Thrillers: Best served cold

An all girls’ school. A Latin Class. A troubled magistra with a shady alumna past. Students writing Latin phrases on their arms and razor-slicing their wrists open. Stolen Diaries. Secret Pregnancies. Taboo Love. Suicide on ice, water and dorm rooms. Academic Pressures. Friendships gone wrong. Ghost lakes and tragic folklore. History Repeating itself.

Relax, I’m not spoiling the entire book yet. If you’re a fan of mysteries with gothic touches, and thought the themes I just listed above sounded extremely catchy, I’m pretty sure you’ll find lots to love in Carol Goodman’s Lake of Dead Languages—an almost mythological-esque thriller exploring the edges of adolescent woes and high-school horrors, richly glazed with controversial socio-feministic truths. Just a caveat though: plot became sort of predictable half-way through. Or maybe it’s my inner crankypants again. Goodman makes up for it though by ironing the creases out of her narrative with wonderfully, tragically wounded heroines and yes, even villains, too. Like standing on a glass floor of ice, there’s plenty amount of chills, fragility, nostalgia and clarity in these pages that will oh-so-easily propel you deeper towards its secrets and mysteries.

This is Heart Lake School for Girls. Come Hither.

I’ve always been vocal about my love of layers. This novel has gazillions of it, and yes, most of it were effectively and intricately plotted within an interchanging series of present-day musings and flashbacks. The focal point is the story’s heroine and narrator, Jane Hudson, an alumna who returns to Heart Lake to teach Latin to a class of girls with whom she sees and identifies similarities to herself and her best friends during their time. It’s a mirror of events and identities, tugging at each other; Repetitions almost blending as one, as if staged by someone who premeditatedly wants to torture her. And the sameness of the tragedies evokes a certain paranoia on Jane—who knew all too well the patterns and the first-hand details of what happened in the past.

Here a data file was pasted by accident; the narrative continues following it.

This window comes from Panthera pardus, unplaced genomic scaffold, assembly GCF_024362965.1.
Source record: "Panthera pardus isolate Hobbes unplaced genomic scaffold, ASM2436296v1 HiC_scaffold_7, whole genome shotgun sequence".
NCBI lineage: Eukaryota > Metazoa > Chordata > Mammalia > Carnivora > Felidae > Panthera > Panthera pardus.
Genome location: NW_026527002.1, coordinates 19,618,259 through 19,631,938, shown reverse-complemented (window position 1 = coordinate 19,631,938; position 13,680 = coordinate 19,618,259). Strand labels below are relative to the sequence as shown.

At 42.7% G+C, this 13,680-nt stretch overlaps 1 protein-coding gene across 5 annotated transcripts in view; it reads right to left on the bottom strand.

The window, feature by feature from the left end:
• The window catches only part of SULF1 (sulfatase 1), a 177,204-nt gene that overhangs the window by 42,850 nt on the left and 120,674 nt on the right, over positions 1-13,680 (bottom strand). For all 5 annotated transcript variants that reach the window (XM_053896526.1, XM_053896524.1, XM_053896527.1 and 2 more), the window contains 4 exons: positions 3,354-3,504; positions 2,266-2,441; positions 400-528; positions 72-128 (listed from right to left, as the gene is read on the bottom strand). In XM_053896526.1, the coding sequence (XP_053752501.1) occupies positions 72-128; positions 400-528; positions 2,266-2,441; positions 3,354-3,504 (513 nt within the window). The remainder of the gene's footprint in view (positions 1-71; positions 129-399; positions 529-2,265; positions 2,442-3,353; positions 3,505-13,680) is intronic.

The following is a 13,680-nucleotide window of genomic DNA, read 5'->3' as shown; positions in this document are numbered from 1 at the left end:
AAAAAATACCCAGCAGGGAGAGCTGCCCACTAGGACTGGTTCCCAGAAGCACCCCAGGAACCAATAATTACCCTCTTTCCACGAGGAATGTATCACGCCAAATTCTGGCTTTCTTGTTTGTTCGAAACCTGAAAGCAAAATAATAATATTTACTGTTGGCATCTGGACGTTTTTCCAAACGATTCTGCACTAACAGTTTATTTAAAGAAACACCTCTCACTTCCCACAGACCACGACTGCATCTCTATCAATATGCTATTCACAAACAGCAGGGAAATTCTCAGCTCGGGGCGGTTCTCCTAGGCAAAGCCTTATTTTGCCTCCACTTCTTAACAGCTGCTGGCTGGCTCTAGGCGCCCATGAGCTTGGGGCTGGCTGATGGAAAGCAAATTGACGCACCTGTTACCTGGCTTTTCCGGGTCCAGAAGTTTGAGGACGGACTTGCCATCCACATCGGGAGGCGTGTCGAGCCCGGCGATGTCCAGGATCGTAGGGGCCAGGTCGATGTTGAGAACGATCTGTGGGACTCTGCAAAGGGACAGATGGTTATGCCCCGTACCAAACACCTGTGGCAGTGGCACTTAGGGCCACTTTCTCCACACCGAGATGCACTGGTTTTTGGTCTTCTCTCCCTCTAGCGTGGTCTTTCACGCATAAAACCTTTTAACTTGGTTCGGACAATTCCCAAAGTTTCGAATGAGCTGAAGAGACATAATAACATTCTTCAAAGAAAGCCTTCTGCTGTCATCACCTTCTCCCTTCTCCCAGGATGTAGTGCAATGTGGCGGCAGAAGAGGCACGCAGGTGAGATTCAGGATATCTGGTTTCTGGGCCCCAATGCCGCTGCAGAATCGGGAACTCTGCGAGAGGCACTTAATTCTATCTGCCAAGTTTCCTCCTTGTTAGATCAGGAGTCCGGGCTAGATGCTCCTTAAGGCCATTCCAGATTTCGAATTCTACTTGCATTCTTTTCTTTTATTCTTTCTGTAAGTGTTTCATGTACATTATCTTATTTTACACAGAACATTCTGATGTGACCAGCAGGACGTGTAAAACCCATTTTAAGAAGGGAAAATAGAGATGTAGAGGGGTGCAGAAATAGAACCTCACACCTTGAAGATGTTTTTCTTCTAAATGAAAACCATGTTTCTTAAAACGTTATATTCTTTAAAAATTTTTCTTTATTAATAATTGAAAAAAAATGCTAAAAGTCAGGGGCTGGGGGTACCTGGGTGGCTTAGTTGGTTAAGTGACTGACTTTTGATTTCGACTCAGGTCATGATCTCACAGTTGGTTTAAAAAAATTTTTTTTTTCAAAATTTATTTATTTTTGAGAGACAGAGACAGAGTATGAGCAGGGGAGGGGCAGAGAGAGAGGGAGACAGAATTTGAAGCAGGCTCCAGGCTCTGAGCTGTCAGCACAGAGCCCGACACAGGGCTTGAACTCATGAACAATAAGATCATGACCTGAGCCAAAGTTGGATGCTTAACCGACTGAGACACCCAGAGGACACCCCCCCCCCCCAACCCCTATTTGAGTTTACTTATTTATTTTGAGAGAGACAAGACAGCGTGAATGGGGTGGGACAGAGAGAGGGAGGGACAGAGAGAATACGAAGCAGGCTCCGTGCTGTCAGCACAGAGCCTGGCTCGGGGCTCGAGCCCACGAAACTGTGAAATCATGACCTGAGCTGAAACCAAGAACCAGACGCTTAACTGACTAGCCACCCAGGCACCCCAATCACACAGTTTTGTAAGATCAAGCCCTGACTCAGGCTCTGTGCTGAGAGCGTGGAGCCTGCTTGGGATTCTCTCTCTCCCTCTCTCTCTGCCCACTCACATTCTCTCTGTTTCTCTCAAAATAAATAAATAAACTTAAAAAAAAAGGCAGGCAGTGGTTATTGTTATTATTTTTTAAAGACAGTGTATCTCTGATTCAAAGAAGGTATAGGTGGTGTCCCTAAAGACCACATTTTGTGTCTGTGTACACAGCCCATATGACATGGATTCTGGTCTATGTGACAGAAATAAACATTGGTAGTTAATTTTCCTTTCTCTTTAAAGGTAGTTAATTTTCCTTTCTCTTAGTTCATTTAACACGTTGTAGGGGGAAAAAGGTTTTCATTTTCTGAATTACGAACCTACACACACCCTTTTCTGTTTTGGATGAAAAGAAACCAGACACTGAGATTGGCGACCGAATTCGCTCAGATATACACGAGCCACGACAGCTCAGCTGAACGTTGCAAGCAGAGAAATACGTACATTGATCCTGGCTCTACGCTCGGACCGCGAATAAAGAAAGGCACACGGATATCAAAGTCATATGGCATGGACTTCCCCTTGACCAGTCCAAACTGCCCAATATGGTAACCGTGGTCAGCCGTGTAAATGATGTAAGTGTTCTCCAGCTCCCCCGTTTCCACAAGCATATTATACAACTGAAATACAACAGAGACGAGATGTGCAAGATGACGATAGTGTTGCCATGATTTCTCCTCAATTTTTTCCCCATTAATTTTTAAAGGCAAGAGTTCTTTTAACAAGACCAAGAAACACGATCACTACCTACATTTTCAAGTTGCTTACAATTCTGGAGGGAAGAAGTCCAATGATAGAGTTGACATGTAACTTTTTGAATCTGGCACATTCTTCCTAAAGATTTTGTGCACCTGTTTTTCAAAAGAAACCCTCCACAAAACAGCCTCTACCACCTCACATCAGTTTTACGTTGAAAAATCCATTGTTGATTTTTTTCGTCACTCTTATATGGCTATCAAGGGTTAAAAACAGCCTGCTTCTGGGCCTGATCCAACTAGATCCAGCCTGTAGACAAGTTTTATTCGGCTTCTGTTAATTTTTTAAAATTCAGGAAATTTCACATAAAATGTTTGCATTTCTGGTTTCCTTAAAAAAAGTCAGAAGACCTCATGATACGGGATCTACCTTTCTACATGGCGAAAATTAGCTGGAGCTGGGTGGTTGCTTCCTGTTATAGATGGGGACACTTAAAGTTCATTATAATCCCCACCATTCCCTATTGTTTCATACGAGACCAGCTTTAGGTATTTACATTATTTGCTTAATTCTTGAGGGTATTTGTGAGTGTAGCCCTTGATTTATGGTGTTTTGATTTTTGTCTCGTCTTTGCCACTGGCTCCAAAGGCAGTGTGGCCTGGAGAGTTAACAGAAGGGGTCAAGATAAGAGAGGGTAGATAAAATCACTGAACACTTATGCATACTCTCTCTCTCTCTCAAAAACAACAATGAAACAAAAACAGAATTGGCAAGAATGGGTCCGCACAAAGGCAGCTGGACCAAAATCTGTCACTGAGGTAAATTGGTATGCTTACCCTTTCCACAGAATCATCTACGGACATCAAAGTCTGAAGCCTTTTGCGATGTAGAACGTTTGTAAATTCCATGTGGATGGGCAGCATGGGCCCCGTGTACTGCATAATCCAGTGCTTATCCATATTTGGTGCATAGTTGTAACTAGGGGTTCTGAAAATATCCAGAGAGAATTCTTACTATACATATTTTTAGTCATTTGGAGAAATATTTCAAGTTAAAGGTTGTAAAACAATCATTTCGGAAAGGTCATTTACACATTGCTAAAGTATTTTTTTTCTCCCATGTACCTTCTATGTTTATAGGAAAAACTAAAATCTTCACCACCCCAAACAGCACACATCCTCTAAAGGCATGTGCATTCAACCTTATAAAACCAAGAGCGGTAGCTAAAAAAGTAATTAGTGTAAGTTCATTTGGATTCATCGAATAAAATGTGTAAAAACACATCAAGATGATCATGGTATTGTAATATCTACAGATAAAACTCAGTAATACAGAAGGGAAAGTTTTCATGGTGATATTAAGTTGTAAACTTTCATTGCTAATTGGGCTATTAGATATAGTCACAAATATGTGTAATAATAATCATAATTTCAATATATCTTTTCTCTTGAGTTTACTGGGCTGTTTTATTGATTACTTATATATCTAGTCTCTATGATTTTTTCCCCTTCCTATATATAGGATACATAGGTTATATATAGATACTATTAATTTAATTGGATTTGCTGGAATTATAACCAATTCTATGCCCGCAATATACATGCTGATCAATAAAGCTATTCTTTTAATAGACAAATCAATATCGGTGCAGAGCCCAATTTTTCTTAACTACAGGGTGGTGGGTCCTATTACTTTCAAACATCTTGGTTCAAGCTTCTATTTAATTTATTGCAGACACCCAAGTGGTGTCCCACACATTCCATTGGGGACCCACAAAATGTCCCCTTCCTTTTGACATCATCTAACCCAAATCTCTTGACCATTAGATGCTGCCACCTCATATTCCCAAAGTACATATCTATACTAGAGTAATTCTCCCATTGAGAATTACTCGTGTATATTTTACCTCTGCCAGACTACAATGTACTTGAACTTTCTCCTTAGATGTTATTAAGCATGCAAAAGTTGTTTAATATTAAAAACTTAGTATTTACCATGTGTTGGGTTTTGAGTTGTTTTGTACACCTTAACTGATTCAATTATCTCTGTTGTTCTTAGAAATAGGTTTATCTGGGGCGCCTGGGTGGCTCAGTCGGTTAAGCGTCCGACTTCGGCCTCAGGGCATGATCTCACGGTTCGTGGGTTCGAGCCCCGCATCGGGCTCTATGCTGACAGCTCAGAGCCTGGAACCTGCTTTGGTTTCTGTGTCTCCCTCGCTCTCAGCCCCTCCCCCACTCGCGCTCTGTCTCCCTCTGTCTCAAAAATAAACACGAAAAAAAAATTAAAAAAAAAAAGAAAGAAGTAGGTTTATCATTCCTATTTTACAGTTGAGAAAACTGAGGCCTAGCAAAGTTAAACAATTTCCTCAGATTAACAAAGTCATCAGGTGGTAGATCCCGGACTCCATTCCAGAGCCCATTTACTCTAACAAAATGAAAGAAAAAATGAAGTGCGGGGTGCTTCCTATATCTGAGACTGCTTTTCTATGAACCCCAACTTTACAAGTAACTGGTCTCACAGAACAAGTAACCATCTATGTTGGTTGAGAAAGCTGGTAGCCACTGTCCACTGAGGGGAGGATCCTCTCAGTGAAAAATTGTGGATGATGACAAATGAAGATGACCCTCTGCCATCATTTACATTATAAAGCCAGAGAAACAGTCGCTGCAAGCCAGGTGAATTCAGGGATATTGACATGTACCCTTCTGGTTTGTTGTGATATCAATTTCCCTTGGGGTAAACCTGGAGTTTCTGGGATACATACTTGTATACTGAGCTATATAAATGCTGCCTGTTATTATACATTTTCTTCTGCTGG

In it there’s a central, recurring concept of salvaging wrong decisions made and finding truth in all the deceit and confusion blurred frozen by time. I like how bits and pieces of Jane’ high school diary became a device in giving glimpses of their past, particularly on the tragedies whose only remaining witness alive was her. Dun Dun Dun Dun.

It’s a page-turner, but I thought some of the major revelations weren’t as shriek-worthy as I wanted it to be, having seen a twist a couple of pages before it gets affirmed. Okay, so maybe I’m just too engrossed wanting to find out who’s the culprit behind everything that I immediately guessed who it was, but still. I love layers, but I’m very particular about execution too. It’s a little pointless dragging a time-bomb longer than it’s supposed to be, just saying.

Nevertheless, this book has a lot of good points that shouldn’t be overlooked. In all fairness, the themes incorporated here were all relatively heavy for a coming-of-age story and I thought it honestly captured all the pain and tragedies of high-school’s darker side. I especially adore how everyone in the class gets their own Latin Name according to preferences to ditch their boring, generic names. And since it was a Latin Class, I was able to pick up a couple of Latin words and phrases, Cor Te Reducit being my favourite. It means: The heart leads you back.

And like Heart Lake itself, the story delves deeper and murkier as you read on. Heart: it gets to the core of what happened to Jane to make sense of what’s haunting her in the present. It’s somewhat became the conflict with which she will come to peace with her guilt-imbued self. And secondly, Lake: because as you swim further you say farewell to the shores of safety too, for you to put your own bravery to test towards profound depths your feet won’t touch.

All in all, the Lake of Dead Languages has been a beautiful albeit scary memoir; It’s piercing and pensive in ways that will ironically make you miss the one phase of your life you’re grateful you’re done with—High School.

This book will make you remember how it’s not always sunlit and cheery, but will also tell you, as if in whisper: The heart will always, lead you back.


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